- Apocalyptic West Coast fires — whoa (“hot coals the size of marbles falling from the sky”)
- Self-powered wireless keyboard made out of paper — though with electronics printed on it (still cool)
- The Handmade Network manifesto — I like this a lot (and would love to do more of this kind of coding)
- The Future of Coding weekly newsletter — fascinating posts and conversations, really digging this
- Ivan Reese’s Hest project — visual programming of sorts but with fascinating space/time travel aspects
- Logseq — an intriguing notebook system ala Roam (in the vein of digital gardens)
- Zig — still need more time to go through the overview here in depth, but I like what I’ve seen so far
- Hundred Rabbits on their tools ecosystem — several of their philosophies here appeal a lot to me, and I love how constraints (electricity, etc. in their case) lead to interesting ways to solve problems
- Brandur on small, sharp software tools — how to avoid getting cut on all the extra complexity (from using many small tools together)
- Carolyn Barber in Scientific American on how Covid can wreck your heart even if you haven’t had any symptoms — a bit terrifying if I’m honest, but obviously still important to be aware of
- Doug Belshaw with a quote from Joseph Tainter on the Ik of Uganda — the societal differences are striking (it’s basically everyone for themselves, starting at the ripe old age of three years old)
- Ratko Jagodic on his VR research using the forearm for both input and display — promising and exciting
Some quick thoughts about the project space I see myself working in (meaning personal coding projects that aren’t the productivity tools I mentioned before), both now and for the foreseeable future. To be honest, it’s mostly a roadmap for myself, posted here as part of working in public.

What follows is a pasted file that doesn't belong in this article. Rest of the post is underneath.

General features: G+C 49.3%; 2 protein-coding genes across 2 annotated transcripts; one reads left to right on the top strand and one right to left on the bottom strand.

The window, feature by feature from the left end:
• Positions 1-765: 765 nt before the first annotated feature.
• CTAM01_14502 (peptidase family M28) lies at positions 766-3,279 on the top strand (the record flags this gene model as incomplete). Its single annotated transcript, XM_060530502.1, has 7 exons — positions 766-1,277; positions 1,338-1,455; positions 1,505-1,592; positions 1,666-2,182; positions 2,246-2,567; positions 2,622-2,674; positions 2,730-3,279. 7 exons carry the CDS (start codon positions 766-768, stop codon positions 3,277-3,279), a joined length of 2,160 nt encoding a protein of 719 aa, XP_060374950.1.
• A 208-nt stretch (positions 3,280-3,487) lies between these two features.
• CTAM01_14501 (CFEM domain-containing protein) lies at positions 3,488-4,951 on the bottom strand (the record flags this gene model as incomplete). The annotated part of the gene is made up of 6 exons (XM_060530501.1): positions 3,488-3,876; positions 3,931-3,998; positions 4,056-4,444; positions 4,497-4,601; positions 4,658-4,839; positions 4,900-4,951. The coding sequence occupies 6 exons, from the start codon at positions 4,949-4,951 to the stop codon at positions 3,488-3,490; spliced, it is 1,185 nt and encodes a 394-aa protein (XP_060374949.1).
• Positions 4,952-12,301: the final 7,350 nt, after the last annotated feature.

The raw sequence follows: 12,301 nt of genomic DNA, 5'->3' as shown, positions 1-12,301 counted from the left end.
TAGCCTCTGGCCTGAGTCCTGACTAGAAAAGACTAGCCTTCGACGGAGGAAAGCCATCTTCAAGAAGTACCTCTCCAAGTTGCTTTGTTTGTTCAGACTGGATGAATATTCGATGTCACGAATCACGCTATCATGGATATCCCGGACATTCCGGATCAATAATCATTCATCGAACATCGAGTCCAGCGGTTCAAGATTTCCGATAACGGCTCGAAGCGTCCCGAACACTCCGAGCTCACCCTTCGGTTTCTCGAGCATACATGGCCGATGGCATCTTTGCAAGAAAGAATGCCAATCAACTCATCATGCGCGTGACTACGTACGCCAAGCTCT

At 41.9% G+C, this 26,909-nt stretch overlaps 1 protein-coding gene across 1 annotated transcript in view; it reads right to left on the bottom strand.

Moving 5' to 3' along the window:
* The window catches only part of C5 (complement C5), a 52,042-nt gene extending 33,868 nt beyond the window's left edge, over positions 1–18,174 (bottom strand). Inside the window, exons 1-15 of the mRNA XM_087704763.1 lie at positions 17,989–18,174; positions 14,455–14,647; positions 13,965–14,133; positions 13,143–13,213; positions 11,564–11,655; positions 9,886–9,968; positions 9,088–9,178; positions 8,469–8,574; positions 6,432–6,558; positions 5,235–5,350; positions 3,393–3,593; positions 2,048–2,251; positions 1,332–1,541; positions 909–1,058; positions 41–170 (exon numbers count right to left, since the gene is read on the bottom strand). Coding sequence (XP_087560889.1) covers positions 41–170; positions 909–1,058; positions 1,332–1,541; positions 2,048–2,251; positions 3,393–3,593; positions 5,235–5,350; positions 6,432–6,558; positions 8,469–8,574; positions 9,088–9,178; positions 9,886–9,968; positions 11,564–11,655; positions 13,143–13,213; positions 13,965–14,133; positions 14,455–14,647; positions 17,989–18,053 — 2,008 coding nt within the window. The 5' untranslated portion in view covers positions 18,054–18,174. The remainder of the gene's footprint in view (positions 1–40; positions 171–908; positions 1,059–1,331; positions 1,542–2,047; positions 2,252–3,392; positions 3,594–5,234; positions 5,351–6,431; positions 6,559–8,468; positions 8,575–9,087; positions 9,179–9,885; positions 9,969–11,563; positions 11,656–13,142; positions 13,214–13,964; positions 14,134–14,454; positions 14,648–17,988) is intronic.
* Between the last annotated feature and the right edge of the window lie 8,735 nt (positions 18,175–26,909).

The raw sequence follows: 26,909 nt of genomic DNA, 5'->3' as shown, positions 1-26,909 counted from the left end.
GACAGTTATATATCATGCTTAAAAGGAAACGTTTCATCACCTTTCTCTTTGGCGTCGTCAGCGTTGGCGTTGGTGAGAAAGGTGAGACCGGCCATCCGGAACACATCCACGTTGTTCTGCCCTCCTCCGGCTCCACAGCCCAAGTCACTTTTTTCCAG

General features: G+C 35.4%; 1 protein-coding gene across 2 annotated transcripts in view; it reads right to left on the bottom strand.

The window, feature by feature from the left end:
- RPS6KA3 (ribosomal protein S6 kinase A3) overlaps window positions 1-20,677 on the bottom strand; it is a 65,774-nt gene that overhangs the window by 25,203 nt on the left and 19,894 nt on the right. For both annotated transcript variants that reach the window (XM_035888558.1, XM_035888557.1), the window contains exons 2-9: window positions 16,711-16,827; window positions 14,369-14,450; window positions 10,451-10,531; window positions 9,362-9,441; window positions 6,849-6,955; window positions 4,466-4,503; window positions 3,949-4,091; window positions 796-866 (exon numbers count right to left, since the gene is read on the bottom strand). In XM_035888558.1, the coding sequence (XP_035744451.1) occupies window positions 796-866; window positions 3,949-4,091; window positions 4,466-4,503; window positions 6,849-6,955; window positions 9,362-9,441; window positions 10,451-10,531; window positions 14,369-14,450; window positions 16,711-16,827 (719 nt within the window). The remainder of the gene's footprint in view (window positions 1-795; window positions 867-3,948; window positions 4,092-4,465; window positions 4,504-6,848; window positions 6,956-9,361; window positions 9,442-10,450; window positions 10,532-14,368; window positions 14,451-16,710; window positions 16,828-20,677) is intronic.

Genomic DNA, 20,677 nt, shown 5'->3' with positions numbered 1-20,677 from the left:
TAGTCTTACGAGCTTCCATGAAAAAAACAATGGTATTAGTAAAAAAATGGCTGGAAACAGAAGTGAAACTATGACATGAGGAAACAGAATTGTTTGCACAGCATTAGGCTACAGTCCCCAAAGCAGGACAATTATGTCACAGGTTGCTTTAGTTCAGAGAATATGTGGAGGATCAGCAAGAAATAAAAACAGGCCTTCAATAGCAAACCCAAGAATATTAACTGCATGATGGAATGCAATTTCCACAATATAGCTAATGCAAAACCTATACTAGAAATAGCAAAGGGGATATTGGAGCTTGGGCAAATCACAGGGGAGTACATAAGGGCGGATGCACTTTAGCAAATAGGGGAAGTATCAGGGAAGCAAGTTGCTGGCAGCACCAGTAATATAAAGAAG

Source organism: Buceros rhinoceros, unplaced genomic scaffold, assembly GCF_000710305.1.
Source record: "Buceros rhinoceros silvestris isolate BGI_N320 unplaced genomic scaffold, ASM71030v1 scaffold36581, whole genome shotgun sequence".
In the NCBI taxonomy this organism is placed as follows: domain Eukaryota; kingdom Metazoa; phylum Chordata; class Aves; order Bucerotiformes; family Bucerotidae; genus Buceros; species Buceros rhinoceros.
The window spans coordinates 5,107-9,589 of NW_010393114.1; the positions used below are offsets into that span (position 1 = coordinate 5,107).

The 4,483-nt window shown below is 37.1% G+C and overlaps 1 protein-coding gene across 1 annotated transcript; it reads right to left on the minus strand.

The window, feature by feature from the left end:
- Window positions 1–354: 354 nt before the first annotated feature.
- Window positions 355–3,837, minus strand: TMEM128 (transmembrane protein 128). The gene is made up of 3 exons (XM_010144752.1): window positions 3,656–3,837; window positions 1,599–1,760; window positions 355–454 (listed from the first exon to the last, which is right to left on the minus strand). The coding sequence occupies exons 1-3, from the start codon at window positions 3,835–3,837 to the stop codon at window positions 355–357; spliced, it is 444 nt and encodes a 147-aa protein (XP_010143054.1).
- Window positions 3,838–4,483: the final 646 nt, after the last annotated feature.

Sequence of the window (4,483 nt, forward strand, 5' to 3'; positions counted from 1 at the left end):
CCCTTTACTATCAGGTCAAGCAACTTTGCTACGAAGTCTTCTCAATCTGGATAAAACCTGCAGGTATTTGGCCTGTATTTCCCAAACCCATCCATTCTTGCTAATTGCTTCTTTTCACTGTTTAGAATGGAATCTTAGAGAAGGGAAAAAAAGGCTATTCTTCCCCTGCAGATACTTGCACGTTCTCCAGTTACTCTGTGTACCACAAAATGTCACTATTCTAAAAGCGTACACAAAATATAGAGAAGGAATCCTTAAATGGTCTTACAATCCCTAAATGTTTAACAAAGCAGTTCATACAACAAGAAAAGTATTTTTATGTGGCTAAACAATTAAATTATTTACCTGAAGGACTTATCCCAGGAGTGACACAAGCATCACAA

One of the areas in the project space is bookmaking tools: tools that help with making either print books or ebooks. What I’ve worked on in that area (and some of these are still in progress or in the future):
- Press — low-level typesetting (PDF compiler)
- Ink — higher-level typesetting
- Curves — programmatic type design
- Typlate — type design templates
- md2epub/Caxton — ebook compiler
- epubdiff — ebook differ
- Fledge — text processing shell
- Storybook — writing tool (covered under the productivity tools, yes, but I feel it fits in here)
The next area, somewhat related, is creativity tools: tools for making art, music, etc. I do realize that there’s a bit of overlap between the two areas — art can be used in books, for example. This is not a rigorous taxonomy.
What I’ve worked on:
While I haven’t done much in this area so far, the intersection of software and art has been calling to me more lately. I expect creativity tools to become much more of a focus for me, probably even more so than the bookmaking tools.
Last but not least, HCI. My master’s thesis is in this area, and much of my other work also touches on it in limited ways. (What I mean by that, I think, is that with projects like Trill, Curves, and Press, the parts that have most interested me are the interfaces. Also, those interfaces have been textual in these particular cases, but I’m also interested in other kinds of UIs.) So I plan to start building more proofs of concept and interface experiments — like the spatial interface ideas I mentioned several weeks ago.
- Robin Sloan on stock and flow — a little old but still good, on creativity
- Niklaus Wirth on lean software (PDF) — even older but also a bounty of wisdom
- Salman Ansari on his digital garden — good points, particularly (for me) the bit about being interested in lots of different things
- Anne Laure Le-Cunff’s digital garden — also good, and I’m reminded I still need to build my own public notes system
- Tiffany Matthé on being okay with not being extraordinary — hear, hear (and what a relief it is)